As autumn approaches, I catch myself daydreaming about two
They could not be more different. One burned hot and
consumed my days and nights but was over in a week. The other flared up in
hotel rooms and borrowed houses from Athens to Boston and took more than a
month to unfold.
Baseball and cancer.
America’s pastime and America’s most feared disease. Each is
mythic in proportion, freighted with symbolism, and inextricable from everyday
life. Given that both books tell stories about joyous victories and crushing
defeats, perhaps my love for The Art of
Fielding and The Emperor of All
Maladies makes sense after all.
As dozens of reviewers have noted since Chad Harbach’s first
novel was released last fall, you don’t have to be a baseball fan to enjoy The Art of Fielding. I like baseball and
this book dramatically increased my appreciation for shortstops and catchers, but
I was captivated by so much else.
Harbach perfectly captures the incestuous atmosphere of a
tiny college in the rural Midwest: love blooms and gossip spreads, slights are
magnified, drama plays out in the town’s one decent restaurant, and sexual
attraction breaches the boundary between faculty and students and love floods
in. I spent two years at a clone of Westish College, and all this really
And then there is the vigor of the story, which rips along
like an early John Irving novel. Irving seasoned The Cider House Rules with references to Dickens; Harbach weaves
Melville into The Art of Fielding. And
like authors of old, neither Irving nor Harbach shies away from coincidence,
sudden revelation, or melodrama. It’s all part of a big juicy package of joyful
reading that also includes moments of defeat, a death, and a large shaggy dog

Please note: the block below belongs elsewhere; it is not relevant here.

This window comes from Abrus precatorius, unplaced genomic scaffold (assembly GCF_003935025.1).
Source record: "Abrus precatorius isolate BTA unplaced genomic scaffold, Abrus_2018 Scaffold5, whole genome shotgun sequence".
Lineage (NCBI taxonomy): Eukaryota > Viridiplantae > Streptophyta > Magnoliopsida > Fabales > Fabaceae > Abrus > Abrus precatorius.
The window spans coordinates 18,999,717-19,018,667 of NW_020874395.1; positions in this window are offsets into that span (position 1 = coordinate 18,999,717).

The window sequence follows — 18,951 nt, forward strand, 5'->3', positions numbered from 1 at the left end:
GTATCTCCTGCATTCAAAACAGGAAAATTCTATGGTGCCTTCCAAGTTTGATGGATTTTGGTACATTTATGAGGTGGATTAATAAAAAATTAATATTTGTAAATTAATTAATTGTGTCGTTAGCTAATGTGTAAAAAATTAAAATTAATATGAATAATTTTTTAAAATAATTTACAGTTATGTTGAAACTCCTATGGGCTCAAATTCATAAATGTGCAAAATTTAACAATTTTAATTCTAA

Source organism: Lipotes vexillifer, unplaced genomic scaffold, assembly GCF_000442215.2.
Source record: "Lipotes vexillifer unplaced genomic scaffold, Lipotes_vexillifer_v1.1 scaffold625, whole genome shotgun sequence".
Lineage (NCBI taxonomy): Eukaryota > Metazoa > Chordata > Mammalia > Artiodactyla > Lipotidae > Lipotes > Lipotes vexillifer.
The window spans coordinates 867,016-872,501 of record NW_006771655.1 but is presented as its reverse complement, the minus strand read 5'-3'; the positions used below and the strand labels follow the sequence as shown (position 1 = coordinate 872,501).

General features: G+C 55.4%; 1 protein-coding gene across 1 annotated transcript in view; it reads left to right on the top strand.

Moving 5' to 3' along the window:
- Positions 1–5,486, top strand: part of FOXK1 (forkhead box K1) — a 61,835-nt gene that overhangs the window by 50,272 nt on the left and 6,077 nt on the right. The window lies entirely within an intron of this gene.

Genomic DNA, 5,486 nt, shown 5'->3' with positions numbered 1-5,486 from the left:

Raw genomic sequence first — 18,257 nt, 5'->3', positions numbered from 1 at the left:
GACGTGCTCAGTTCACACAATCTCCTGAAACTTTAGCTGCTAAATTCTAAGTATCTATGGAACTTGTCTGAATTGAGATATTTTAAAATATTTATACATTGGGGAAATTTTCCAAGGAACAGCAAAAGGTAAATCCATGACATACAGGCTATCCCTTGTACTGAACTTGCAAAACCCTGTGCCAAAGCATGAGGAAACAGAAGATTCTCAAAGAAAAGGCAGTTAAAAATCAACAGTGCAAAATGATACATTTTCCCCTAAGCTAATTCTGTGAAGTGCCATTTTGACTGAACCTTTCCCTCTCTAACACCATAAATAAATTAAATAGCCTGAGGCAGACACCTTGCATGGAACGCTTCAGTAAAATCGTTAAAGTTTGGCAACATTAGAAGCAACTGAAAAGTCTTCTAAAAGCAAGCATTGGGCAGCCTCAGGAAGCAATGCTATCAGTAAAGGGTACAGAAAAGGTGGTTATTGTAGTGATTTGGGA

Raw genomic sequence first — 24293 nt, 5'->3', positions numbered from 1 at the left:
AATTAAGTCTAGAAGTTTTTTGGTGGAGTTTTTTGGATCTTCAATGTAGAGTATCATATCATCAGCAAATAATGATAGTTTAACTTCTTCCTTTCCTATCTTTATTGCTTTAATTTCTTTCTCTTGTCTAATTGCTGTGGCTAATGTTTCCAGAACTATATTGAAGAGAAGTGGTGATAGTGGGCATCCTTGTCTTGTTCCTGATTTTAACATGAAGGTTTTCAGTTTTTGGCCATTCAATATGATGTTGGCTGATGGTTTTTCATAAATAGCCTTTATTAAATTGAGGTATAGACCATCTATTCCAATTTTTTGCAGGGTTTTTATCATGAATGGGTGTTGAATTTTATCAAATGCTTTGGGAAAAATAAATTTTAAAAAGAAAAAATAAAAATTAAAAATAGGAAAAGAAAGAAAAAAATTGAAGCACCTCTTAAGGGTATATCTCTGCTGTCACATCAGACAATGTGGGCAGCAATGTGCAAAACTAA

near the end.
There are no large shaggy dogs in Siddhartha
Mukherjee’s epic history of cancer, The Emperor of All Maladies. The
hardback was released in 2010, was named to every annual “Top Ten” or “Best
Book” list you can imagine, and won a Pulitzer Prize for nonfiction. The splash reminded me of Stephen Hawking’s
1988 blockbuster, A Brief History of
Time. That book sold millions of copies and graced coffee tables everywhere,
yet almost no one read it.
When I talked to people this summer about Emperor of All Maladies, the prevailing
response was “I started that book. It was good.” I suspect readers put this
book aside because it lacks the narrative arc of non-fiction classics such as
Ann Fadiman’s The Spirit Catches You and
You Fall Down, or Rebecca Skloot’s The
Immortal Life of Henrietta Lacks.
It reads more like a fat collection of linked short stories
than a novel. But what stories these are! Mukherjee reanimates the Persian
Queen who (looking back on it) had ghastly breast cancer in 500 B.C., the
struggles of legendary physicians like Galen and Hippocrates to understand
malignancy long before anyone knew there were cells, and some appalling
experiments on unwitting patients in the 20th Century.
Most readers don’t know about the vast gulf between
practicing doctors and basic science researchers that persisted from the 1950s until
the early years of this century. While
future Nobel laureates such as Peyton Rous, David Baltimore, and Harold Varmus
and Michael Bishop nailed down cancer-causing viruses and human genes, patients
were subjected to often arbitrary combinations of harsh, sometimes lethal, chemotherapy agents.
The “human rumor viruses” that doctors once scoffed at are
now a fact: consider liver cancer caused by hepatitis B or C, cervical cancer
due to HPV, and the host of HIV-related malignancies. And now cutting edge
treatment involves genetic profiling of cancer cells and a growing number of
treatments designed to block specific genes.
Some of Mukherjee’s
best stories captures the personalities, quirks, and relentlessness of researchers
who are closing the gap between what science knows and what doctors can do to
help individual patients.
These vivid episodes are perfect for an overnight hotel stay
or an afternoon in a porch swing overlooking the ocean. I’m not sorry that this
is how my summer fling with The Emperor
of All Maladies worked out. It was for the best.